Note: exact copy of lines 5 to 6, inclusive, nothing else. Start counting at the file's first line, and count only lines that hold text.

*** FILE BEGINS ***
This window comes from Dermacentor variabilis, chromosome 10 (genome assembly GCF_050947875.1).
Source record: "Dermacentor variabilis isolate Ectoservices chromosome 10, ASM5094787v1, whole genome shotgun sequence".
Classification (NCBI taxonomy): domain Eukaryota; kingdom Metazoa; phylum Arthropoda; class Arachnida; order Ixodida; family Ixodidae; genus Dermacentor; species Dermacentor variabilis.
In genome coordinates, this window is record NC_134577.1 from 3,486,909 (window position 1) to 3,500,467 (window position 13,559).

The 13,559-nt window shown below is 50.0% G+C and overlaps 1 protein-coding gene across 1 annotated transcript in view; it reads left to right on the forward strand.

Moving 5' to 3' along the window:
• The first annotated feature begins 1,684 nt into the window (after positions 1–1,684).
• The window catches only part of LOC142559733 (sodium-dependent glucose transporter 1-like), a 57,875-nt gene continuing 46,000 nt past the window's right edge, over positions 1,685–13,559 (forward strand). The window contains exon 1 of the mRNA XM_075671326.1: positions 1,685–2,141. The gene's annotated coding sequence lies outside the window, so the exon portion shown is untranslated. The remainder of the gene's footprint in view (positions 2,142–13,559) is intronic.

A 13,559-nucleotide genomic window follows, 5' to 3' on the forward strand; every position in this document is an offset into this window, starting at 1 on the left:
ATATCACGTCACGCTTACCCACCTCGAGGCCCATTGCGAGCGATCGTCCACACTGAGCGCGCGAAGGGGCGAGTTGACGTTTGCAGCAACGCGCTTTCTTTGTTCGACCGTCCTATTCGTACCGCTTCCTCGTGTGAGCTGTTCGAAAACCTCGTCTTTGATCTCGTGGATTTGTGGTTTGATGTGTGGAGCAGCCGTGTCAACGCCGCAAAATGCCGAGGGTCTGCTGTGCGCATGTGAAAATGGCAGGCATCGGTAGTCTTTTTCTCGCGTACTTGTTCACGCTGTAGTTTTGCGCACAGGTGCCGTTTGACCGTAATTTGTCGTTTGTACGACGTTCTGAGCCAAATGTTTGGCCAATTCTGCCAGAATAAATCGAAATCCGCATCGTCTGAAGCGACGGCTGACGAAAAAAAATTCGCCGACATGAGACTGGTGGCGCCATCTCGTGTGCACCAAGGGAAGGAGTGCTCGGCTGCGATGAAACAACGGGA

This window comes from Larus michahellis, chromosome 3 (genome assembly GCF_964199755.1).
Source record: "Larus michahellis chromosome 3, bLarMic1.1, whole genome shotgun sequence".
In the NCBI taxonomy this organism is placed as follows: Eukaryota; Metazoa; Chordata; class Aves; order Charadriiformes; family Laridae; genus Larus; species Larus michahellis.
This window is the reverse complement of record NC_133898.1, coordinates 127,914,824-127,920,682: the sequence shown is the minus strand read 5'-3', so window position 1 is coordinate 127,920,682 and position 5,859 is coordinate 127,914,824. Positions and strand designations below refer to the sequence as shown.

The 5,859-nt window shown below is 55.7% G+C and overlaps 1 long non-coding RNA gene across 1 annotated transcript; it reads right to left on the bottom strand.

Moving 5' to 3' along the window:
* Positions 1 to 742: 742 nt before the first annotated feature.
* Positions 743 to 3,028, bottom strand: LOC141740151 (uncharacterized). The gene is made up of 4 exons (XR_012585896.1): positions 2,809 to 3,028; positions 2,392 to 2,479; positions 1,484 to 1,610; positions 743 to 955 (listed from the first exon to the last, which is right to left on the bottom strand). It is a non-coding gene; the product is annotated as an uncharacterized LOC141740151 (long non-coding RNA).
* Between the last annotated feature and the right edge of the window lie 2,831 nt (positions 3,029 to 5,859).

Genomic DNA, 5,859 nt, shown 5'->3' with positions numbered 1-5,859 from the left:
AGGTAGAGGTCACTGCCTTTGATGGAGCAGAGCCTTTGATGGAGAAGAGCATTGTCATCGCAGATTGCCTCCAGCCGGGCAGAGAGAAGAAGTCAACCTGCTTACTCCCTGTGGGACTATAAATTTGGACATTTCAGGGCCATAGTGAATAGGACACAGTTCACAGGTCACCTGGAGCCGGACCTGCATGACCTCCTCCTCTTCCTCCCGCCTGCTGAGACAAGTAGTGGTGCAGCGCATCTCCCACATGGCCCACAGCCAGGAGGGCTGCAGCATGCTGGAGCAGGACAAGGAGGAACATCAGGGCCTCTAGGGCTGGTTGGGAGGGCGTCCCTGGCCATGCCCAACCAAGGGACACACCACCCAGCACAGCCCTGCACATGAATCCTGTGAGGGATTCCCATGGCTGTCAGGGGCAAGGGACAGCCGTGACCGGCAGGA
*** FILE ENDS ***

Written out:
The 13,559-nt window shown below is 50.0% G+C and overlaps 1 protein-coding gene across 1 annotated transcript in view; it reads left to right on the forward strand.

Moving 5' to 3' along the window: